Mr. Tate was held in the BCI infirmary from March 18, 2005 to May 18, 2005 pursuant to Ms. Eberlin's request. Additionally, Mr. Tate was on segregated conditions status and was denied request for out-of-cell exercise by Ms. Eberlin. In April 2005, Mr. Tate filed a formal grievance with the chief inspector against Ms. Eberlin for her denial of Mr. Tate's request for exercise. The chief inspector disposed of the grievance in October 2005.

From March 19, 2005 to May 31, 2005, Mr. Tate requested and was denied the use of dental floss. Accordingly, on May 14, 2005, Mr. Tate filed an informal complaint with Ms. Eberlin claiming that he was suffering from pain in his mouth due to the lack of his ability to floss. A dentist examined Mr. Tate's teeth and gums through a window and concluded that Mr. Tate was unharmed. Subsequently, Mr. Tate filed a formal grievance against Ms. Eberlin challenging "the [d]department wide absence of a formal policy authorizing access to dental floss or an equivalent to plaintiff and other inmates confined to" segregated conditions or disciplinary cells. (Complaint at ¶90.)

On April 26, 2005, Mr. Eleby upgraded Mr. Tate's security status from medium to close and approved Mr. Tate's transfer to RCI. Mr. Tate was not provided a hearing regarding the transfer.

Additionally, Mr. Tate cites the history of the Ohio inmate grievance system. Specifically, Mr. Tate refers to a report issued on or about 2001 that details an "unacceptably high level of retaliation against inmates who seek to access the grievance procedure ...." (Id. ¶¶103-11.) Mr. Tate claims that Mr. Wilkinson has failed to enforce or adopt any new regulations to address the problem.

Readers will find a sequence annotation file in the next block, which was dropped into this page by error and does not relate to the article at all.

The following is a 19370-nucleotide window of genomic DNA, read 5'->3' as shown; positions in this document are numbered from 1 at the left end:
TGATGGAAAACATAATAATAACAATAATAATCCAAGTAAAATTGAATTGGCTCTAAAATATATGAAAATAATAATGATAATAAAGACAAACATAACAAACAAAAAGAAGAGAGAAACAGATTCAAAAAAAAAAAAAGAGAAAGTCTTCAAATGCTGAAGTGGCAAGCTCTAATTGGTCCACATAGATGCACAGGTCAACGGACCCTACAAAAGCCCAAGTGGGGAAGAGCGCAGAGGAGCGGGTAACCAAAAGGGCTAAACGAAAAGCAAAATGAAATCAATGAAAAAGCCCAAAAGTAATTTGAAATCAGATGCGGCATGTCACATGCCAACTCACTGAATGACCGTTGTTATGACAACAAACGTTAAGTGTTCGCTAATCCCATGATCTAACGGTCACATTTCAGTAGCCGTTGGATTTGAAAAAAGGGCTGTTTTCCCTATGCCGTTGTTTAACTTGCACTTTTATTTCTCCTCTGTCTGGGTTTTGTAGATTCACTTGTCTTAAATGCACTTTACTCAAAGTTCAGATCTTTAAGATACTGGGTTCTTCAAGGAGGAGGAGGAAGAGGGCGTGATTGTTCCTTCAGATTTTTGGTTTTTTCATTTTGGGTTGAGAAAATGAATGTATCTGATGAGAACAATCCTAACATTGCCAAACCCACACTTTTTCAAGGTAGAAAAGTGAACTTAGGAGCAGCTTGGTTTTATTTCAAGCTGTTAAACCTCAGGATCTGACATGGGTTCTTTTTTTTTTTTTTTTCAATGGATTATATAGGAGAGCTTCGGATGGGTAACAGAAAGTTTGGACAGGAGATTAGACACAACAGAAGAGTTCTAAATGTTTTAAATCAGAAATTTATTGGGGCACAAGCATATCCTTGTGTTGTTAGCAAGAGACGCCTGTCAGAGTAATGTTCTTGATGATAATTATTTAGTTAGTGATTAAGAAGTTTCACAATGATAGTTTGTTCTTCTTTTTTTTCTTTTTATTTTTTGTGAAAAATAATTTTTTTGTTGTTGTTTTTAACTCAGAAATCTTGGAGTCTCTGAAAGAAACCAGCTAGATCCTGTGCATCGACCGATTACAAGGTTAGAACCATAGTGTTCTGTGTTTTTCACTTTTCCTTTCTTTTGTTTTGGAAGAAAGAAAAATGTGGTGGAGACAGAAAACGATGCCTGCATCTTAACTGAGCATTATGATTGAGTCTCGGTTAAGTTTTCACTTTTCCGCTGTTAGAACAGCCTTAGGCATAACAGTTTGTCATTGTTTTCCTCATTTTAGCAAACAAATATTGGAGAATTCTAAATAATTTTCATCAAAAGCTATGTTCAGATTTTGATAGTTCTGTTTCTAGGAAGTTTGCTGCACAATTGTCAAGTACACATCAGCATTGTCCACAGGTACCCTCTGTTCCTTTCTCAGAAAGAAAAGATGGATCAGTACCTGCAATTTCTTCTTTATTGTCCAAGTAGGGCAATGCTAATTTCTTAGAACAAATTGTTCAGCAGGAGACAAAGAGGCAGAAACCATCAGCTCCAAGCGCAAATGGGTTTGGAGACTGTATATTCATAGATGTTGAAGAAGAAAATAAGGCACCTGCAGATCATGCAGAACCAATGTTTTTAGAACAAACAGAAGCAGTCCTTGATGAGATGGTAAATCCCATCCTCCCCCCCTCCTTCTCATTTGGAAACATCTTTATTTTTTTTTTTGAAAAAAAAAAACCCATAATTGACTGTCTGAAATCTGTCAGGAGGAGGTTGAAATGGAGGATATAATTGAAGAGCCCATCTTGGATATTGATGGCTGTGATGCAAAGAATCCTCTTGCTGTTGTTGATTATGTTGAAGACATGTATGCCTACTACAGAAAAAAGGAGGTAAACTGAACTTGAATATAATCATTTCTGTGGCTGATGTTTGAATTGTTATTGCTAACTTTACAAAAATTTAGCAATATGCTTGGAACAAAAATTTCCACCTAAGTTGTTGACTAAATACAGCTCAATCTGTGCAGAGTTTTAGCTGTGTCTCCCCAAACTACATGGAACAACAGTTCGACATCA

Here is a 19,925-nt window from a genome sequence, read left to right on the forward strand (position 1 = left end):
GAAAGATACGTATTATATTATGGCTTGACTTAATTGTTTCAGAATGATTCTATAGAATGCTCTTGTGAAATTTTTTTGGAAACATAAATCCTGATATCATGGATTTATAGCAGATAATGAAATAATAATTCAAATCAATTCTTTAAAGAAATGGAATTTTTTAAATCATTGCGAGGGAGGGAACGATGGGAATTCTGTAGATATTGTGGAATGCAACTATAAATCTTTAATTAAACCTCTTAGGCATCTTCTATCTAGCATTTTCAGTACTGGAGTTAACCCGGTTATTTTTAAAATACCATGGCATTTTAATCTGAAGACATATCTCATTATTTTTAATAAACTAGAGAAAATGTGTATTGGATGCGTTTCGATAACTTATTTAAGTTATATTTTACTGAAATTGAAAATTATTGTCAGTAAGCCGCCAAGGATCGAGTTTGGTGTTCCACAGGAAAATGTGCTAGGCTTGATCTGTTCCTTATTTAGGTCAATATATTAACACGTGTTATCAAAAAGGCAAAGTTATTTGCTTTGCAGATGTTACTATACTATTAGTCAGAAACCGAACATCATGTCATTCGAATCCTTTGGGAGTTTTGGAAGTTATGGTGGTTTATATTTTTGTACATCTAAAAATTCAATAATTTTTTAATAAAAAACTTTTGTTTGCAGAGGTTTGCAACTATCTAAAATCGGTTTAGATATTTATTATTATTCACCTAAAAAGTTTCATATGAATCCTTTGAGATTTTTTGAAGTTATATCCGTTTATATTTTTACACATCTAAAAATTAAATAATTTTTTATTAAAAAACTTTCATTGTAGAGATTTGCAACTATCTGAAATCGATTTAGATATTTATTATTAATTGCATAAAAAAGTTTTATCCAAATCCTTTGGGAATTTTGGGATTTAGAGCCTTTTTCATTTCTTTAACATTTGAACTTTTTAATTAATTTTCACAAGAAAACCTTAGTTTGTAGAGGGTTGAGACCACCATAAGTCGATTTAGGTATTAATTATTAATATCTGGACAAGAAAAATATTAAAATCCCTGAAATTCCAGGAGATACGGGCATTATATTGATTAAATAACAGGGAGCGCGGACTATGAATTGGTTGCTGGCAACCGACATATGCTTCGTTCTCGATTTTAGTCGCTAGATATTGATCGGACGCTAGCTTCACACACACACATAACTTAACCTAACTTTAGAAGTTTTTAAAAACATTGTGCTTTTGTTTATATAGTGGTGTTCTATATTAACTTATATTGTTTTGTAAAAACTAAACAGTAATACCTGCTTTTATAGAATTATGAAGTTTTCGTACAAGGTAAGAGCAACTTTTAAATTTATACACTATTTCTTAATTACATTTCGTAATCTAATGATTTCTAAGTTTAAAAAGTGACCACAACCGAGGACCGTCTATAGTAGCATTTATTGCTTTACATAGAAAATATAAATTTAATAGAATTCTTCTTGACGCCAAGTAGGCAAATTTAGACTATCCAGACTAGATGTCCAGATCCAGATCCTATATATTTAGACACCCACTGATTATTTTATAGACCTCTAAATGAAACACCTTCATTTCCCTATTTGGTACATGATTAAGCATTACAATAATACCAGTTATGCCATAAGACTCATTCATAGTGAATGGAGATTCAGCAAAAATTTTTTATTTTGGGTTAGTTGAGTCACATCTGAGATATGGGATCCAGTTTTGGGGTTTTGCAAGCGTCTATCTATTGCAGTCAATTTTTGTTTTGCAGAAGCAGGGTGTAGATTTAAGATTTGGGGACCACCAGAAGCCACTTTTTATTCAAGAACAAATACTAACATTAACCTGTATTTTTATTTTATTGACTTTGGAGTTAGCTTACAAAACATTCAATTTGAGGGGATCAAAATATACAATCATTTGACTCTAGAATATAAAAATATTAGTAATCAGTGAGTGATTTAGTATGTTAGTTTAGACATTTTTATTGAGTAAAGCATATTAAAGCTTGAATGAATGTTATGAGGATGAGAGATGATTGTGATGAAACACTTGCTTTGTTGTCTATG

In all, Mr. Tate makes the following claims (reproduced verbatim):

Defendant Joe Williams violated plaintiff's rights and constituted general and direct retaliation by using the disciplinary procedures as a method of retaliation, denying plaintiff of substantive and procedural due process, and subjecting him to cruel and unusual punishment, in violation of the First, Eighth and Fourteenth Amendments.

Defendant Dr. Joes Ventosa violated plaintiff's rights and constituted direct and general retaliation and denial of substantive and procedural due process, in violation of the First and Fourteenth Amendments.

Defendant Lt. Frizzell violated plaintiff's rights and constituted general and direct retaliation, failure to protect, cruel and unusual punishment, and a denial of substantive and procedural due process, in violation of the First, Eighth and Fourteenth Amendments.

Defendant Sgt. Tony Wittekind violated plaintiff's right and constituted general and direct retaliation, and denial of substantive and procedural due process, in violation of the First and Fourteenth Amendments.